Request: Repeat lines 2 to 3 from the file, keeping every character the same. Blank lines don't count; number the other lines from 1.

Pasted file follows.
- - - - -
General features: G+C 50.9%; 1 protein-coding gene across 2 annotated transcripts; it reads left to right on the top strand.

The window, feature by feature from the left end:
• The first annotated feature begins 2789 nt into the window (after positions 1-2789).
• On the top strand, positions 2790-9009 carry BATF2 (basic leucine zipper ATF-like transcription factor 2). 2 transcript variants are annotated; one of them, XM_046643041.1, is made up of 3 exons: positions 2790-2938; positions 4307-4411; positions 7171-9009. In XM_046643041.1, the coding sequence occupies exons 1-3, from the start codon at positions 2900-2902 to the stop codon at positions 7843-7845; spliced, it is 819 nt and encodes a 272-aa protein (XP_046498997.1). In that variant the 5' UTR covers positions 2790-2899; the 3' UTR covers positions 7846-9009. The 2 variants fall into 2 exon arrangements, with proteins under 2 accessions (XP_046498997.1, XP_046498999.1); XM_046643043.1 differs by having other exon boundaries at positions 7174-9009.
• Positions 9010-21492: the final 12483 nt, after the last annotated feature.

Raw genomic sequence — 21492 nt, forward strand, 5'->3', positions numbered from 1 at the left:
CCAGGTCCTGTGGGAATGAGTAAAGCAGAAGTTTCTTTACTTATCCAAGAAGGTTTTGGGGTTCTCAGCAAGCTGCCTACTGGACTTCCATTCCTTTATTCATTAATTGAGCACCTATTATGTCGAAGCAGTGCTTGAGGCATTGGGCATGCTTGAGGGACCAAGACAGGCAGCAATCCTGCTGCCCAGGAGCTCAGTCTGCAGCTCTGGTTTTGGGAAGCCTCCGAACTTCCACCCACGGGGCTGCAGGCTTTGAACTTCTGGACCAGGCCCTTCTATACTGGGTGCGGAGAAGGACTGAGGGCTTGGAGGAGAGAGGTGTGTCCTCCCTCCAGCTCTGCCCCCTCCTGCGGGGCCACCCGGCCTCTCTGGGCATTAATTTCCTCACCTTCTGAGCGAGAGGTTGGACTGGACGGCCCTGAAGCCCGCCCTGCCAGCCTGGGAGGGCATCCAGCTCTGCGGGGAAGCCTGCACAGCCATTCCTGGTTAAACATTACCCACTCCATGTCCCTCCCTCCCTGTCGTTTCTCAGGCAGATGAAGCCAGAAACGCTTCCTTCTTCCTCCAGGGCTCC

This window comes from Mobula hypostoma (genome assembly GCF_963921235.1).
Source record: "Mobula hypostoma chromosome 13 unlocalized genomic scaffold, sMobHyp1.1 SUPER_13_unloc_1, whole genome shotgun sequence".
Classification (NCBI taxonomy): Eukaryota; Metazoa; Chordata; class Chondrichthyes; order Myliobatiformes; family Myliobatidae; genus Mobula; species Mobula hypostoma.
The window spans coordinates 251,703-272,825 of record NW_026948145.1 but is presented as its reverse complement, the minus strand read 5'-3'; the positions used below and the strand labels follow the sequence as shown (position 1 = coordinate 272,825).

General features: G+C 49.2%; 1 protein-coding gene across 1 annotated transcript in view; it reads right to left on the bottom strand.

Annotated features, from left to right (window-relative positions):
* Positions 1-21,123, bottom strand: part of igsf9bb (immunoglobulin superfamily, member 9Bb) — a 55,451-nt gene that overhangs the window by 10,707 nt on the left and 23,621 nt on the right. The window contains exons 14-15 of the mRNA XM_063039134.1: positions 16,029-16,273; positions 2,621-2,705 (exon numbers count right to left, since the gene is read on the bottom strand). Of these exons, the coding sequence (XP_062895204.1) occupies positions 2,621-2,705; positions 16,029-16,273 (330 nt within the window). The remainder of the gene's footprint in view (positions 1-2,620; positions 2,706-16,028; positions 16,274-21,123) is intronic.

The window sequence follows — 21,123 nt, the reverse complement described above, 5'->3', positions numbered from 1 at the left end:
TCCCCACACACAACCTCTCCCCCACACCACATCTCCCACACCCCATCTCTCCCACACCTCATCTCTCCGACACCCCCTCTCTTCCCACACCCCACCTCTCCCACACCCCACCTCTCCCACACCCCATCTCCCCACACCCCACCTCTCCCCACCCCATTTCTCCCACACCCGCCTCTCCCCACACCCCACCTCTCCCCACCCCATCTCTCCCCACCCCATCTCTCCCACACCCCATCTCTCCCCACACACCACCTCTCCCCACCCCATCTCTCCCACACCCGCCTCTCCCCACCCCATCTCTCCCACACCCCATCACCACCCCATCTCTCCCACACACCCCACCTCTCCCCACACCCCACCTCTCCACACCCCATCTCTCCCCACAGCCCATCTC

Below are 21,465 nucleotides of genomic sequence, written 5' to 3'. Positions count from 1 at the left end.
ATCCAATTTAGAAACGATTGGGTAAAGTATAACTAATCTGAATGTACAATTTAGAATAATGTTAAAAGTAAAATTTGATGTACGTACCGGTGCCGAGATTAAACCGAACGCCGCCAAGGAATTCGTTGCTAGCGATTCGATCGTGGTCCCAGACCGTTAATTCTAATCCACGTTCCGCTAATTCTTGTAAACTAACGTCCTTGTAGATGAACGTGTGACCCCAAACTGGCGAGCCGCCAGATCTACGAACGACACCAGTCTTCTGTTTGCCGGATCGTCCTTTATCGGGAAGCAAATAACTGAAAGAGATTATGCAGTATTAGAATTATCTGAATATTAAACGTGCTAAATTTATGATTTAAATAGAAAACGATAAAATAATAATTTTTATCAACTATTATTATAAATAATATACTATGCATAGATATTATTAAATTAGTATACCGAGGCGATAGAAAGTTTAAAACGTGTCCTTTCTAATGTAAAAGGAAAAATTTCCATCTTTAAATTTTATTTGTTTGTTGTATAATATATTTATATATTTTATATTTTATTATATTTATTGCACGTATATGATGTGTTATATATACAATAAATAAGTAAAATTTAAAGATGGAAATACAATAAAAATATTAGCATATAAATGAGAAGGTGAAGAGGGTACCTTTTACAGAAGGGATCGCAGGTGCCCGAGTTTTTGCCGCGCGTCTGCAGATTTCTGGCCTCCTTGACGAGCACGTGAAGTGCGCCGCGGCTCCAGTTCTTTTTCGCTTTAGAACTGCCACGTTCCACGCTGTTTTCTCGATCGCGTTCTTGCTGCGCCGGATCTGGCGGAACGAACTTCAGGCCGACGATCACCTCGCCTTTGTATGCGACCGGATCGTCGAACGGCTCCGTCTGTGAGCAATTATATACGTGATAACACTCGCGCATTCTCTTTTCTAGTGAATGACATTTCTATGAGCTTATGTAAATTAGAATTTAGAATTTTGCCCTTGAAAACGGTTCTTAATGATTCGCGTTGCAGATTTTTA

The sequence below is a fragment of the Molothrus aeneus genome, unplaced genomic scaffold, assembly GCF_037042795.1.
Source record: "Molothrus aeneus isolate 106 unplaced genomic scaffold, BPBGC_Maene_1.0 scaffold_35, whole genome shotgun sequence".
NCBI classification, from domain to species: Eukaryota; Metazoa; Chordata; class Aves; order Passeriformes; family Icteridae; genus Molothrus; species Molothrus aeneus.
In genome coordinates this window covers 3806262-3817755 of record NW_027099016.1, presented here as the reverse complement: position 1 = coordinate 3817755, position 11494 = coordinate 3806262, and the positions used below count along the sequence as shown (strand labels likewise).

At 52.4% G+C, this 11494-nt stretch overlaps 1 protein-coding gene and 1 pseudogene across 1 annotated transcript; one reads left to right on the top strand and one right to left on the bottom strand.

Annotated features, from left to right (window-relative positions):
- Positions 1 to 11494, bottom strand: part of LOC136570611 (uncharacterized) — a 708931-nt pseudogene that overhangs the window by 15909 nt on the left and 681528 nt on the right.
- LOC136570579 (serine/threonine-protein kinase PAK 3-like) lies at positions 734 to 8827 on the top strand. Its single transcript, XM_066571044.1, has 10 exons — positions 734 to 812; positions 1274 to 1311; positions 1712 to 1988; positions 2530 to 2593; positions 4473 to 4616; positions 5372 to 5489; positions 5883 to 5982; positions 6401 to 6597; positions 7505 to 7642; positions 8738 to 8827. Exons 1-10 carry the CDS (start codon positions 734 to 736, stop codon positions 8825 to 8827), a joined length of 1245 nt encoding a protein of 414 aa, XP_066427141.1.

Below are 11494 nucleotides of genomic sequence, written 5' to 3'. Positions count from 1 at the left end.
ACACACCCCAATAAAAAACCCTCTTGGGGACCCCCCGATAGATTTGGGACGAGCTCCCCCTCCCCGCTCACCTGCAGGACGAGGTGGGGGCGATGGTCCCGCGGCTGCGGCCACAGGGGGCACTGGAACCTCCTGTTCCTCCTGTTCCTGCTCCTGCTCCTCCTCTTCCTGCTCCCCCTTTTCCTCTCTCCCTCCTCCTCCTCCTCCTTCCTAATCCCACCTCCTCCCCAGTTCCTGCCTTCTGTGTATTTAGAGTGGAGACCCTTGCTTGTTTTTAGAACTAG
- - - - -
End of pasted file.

The window, feature by feature from the left end:
• The first annotated feature begins 2789 nt into the window (after positions 1-2789).